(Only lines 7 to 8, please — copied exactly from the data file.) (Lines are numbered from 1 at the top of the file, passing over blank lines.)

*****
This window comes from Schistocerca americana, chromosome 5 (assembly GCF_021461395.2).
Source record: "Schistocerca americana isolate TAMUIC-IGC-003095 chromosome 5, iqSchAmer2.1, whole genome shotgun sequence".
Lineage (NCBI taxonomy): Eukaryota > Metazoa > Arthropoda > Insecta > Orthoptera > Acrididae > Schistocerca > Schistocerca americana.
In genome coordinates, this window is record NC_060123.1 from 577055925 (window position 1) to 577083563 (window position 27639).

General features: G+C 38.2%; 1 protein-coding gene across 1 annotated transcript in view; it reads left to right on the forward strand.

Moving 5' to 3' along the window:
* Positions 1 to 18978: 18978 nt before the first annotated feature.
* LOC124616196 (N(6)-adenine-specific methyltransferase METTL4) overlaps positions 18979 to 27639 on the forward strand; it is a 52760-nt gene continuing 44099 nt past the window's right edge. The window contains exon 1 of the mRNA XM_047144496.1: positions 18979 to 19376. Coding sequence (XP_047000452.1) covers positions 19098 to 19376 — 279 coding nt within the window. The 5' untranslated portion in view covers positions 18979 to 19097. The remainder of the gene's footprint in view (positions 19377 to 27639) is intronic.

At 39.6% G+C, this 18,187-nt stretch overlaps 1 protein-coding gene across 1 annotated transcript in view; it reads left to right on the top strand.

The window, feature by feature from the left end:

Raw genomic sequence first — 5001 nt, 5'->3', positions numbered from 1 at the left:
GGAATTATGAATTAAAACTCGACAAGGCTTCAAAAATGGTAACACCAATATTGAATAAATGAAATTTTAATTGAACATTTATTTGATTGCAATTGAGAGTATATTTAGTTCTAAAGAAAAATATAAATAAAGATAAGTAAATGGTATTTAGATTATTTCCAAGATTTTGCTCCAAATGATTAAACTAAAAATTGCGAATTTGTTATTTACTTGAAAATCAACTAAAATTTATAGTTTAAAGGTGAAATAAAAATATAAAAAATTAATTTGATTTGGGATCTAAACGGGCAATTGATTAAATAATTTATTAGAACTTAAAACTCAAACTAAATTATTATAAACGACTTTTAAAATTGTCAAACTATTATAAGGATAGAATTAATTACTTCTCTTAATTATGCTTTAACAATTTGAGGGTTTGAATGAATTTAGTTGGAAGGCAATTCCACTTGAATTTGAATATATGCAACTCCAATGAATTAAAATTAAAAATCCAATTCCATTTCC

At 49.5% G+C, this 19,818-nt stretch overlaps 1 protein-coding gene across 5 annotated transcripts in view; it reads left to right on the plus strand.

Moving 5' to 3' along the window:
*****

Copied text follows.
* Positions 1 to 18978: 18978 nt before the first annotated feature.
* LOC124616196 (N(6)-adenine-specific methyltransferase METTL4) overlaps positions 18979 to 27639 on the forward strand; it is a 52760-nt gene continuing 44099 nt past the window's right edge. The window contains exon 1 of the mRNA XM_047144496.1: positions 18979 to 19376. Coding sequence (XP_047000452.1) covers positions 19098 to 19376 — 279 coding nt within the window. The 5' untranslated portion in view covers positions 18979 to 19097. The remainder of the gene's footprint in view (positions 19377 to 27639) is intronic.